When I was a boy, I was fascinated by dioramas. The idea that the real world could be reproduced in miniature fired my imagination, and museum field trips usually found me pouring over the tiny reenactments of historical events located in those institutions. When my father bought my brother and I a train set, I had considerably more fun making little trees and cliff faces for the table than I did running the train itself. Watching The Lord of the Ring’s special features on the miniature workshop at Weta reminded me of the simple joy I took from seeing the world in a much smaller scale.
I mentioned on Monday that I might have to pursue crazier paths in order to bring my imaginary world to life. That was the preface for this post. In truth, I’ve been playing with the idea of scratch-built miniature terrain for the last two or three weeks, mostly to keep my hands occupied with something other than a cigarette. I picked up a copy of Games Workshops How to Make Wargames Terrain to see if there might be a germ of an idea there. After pricing a few of the needed components and finding them to be much cheaper than I had anticipated, I tried my hand of creating two small pieces, both of which are sites from my campaign world. I’ll let the results speak for themselves in the pictures below.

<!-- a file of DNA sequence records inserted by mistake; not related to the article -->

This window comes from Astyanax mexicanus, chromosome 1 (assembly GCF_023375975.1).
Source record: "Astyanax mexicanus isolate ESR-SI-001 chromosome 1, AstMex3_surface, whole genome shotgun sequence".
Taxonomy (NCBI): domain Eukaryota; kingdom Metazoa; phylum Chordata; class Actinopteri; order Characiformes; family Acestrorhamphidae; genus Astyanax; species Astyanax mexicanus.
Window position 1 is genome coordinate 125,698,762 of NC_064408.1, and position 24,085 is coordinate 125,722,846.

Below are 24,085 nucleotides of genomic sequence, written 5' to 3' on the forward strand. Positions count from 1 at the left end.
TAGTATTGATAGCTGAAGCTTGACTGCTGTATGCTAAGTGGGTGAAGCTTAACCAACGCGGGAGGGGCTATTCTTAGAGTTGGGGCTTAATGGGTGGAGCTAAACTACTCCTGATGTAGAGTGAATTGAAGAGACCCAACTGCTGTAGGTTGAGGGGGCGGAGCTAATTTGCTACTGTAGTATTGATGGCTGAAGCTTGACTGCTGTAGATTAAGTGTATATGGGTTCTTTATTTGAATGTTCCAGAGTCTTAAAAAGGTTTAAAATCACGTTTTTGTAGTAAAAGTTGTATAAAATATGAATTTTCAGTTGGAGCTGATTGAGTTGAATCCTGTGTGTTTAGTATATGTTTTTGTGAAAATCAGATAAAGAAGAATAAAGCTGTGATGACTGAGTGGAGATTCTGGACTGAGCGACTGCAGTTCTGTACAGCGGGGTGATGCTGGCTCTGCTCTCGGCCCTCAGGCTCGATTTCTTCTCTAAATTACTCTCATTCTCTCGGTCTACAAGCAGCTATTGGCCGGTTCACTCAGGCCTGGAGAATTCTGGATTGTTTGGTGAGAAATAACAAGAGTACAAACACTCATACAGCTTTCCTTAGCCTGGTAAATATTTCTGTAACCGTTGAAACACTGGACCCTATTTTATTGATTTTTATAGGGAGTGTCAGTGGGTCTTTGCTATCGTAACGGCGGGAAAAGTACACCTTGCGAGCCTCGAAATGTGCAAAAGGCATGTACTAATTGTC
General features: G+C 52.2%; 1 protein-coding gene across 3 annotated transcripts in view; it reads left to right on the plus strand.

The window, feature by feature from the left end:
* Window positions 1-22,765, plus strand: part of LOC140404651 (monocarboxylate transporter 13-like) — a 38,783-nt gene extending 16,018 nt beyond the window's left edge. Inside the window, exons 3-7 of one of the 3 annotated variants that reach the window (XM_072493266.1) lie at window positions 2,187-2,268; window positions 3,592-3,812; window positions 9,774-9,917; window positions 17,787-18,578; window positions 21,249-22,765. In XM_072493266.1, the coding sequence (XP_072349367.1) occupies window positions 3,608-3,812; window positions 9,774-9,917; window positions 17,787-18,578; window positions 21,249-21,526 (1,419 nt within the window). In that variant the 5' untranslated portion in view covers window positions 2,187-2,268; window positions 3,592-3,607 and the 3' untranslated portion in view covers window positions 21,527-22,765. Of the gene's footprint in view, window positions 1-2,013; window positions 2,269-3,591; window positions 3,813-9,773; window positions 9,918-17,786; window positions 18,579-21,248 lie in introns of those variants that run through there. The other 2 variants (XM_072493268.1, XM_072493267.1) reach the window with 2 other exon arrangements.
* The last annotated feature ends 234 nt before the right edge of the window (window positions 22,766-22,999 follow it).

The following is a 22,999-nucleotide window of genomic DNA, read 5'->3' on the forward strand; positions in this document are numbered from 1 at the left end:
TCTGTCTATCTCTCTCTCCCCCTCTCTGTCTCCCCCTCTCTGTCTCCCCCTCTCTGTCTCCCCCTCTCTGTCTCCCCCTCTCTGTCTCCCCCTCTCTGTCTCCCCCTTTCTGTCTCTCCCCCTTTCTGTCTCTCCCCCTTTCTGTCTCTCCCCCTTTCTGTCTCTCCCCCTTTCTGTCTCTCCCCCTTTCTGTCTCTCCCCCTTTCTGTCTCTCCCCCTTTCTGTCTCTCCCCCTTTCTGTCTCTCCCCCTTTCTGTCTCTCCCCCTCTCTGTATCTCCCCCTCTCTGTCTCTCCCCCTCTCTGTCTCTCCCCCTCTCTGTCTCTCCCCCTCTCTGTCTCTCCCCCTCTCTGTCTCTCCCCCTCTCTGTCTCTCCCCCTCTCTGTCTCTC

I readily admit that this is without a doubt the geekiest thing I’ve done in regards to this hobby of ours, but it was very satisfying. The wonder of tiny worlds which I had has a child hadn’t vanished – it was merely slumbering. And while sculpted terrain isn’t the easiest way to reproduce what’s in my head, nor the easiest to transport, there is a visceral reward to being able to place something on the table in front of you and say, “This what you see.” Especially if you’re already using miniatures in the game and can now move them about the three-dimensional shard of your world which has suddenly appeared.
Sculpting these pieces takes some time, but the majority of it was spent waiting for paint or glue to dry overnight. The actual time spent working on them only amounted to two or three hours each. If I was working on two pieces simultaneously instead of consecutively, I figure I could turn out small pieces in fairly short order. All that’s missing right now is the inspiration to make more and the confidence to build larger, both of which will come in time.
Yes, it’s a different way to go and it’s certainly a little daft, but it was a hell of a lot of fun. It could also be something that other artistically inept referees might want to play around with. I might even document my next project and make a “How To” post out of it.